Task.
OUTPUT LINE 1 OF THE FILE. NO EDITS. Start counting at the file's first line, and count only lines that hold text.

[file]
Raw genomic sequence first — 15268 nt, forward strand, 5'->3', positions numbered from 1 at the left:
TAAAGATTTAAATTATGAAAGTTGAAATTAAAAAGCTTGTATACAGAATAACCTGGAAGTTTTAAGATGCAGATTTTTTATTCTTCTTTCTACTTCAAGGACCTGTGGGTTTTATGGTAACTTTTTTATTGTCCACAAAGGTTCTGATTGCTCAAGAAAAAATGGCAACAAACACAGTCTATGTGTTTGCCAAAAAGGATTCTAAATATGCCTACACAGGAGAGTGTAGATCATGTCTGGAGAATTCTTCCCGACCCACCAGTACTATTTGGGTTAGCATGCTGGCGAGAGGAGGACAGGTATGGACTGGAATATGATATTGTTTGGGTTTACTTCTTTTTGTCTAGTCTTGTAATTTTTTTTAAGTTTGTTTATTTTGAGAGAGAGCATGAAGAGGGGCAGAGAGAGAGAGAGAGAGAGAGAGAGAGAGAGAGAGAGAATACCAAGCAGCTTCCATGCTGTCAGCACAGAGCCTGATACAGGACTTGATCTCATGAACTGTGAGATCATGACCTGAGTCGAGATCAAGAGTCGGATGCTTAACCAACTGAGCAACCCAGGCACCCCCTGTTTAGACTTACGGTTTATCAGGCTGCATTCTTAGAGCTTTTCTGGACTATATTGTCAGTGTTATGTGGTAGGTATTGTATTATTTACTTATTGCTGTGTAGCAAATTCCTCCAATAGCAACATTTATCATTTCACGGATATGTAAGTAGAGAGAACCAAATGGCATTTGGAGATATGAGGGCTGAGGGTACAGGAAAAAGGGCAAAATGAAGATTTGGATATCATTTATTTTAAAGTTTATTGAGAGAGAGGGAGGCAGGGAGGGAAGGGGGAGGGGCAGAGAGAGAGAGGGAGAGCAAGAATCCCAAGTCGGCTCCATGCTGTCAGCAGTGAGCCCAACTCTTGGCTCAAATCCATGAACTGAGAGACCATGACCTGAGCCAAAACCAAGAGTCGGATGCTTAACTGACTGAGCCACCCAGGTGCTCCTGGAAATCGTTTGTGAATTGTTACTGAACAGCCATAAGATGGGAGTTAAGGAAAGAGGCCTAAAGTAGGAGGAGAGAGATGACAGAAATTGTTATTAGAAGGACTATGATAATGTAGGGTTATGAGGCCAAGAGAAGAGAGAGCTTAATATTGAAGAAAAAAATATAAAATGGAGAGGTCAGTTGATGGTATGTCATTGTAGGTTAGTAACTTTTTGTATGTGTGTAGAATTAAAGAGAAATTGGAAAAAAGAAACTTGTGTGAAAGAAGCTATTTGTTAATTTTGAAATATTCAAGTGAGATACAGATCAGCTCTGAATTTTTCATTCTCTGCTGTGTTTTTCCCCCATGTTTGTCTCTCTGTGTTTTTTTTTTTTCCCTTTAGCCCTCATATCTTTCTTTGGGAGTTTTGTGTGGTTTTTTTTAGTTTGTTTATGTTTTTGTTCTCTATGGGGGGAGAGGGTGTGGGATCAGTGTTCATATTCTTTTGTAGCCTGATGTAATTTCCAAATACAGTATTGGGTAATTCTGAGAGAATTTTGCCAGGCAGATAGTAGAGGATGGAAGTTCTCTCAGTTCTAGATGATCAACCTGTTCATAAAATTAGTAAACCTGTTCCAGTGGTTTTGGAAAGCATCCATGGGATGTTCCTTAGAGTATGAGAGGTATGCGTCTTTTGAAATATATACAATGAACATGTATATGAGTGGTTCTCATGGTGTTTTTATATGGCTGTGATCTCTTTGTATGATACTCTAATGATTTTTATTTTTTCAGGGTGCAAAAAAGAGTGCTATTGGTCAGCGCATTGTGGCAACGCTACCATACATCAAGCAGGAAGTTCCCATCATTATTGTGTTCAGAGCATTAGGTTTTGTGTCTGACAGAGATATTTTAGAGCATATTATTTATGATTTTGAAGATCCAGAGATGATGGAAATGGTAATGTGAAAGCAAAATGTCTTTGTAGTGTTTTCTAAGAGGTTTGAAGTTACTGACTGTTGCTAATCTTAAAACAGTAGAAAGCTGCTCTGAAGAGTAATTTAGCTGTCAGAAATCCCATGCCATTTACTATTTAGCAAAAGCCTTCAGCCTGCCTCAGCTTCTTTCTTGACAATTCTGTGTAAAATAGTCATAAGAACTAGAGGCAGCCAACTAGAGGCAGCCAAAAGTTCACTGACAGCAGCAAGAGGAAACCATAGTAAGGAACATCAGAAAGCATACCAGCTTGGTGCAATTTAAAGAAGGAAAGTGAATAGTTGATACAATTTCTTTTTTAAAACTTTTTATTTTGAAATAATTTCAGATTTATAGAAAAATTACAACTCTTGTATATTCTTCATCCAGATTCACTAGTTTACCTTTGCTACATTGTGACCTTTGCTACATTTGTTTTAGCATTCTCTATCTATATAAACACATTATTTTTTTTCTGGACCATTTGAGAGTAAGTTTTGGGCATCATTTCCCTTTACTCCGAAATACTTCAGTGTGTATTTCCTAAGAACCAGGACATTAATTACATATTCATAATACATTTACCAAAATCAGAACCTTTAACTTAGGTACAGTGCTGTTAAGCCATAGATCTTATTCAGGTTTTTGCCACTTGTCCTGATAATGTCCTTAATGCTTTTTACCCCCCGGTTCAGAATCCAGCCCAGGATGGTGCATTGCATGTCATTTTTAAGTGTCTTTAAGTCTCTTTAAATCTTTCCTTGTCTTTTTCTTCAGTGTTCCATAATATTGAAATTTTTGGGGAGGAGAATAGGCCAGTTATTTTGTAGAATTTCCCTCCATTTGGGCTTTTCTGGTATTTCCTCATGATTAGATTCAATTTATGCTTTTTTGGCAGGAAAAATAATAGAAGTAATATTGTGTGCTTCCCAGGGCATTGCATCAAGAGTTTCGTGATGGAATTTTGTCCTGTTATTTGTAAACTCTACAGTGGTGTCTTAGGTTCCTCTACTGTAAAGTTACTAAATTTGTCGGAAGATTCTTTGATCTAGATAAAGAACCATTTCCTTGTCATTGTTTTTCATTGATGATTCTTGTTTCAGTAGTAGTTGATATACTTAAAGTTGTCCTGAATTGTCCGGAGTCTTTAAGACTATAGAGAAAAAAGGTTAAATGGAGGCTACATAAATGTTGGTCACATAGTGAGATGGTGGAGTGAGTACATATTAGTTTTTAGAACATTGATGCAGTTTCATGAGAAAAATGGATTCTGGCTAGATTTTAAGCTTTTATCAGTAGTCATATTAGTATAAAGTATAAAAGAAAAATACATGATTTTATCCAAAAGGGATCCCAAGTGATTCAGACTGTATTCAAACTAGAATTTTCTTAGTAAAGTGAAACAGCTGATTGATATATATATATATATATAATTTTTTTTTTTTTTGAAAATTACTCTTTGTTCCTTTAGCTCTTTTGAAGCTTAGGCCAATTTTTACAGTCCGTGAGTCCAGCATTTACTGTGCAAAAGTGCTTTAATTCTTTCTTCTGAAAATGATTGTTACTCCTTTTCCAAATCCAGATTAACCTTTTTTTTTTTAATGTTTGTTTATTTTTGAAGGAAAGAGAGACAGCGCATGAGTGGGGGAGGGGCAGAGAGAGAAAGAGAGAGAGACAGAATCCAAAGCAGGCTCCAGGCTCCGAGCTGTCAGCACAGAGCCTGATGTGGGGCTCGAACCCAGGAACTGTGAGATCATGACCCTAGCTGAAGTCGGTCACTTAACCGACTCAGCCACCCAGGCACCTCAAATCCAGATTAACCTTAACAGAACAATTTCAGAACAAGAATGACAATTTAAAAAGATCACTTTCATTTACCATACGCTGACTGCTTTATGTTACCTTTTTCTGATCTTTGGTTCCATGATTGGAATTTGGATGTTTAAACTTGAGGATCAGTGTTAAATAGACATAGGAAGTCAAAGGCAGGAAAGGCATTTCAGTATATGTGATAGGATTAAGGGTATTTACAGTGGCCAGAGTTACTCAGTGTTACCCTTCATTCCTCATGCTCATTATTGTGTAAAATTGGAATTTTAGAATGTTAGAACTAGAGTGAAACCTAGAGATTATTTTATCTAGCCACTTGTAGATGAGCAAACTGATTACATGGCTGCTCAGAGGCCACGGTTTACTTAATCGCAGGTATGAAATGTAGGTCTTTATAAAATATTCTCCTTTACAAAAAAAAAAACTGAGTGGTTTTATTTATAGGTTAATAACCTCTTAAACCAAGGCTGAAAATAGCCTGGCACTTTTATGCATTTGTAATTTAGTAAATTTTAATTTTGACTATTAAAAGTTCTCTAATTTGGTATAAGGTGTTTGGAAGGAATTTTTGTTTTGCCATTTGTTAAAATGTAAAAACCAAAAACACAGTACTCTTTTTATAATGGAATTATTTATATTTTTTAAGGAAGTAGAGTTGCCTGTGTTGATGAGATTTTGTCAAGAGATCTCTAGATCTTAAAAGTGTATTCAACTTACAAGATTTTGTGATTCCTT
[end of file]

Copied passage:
Raw genomic sequence first — 15268 nt, forward strand, 5'->3', positions numbered from 1 at the left: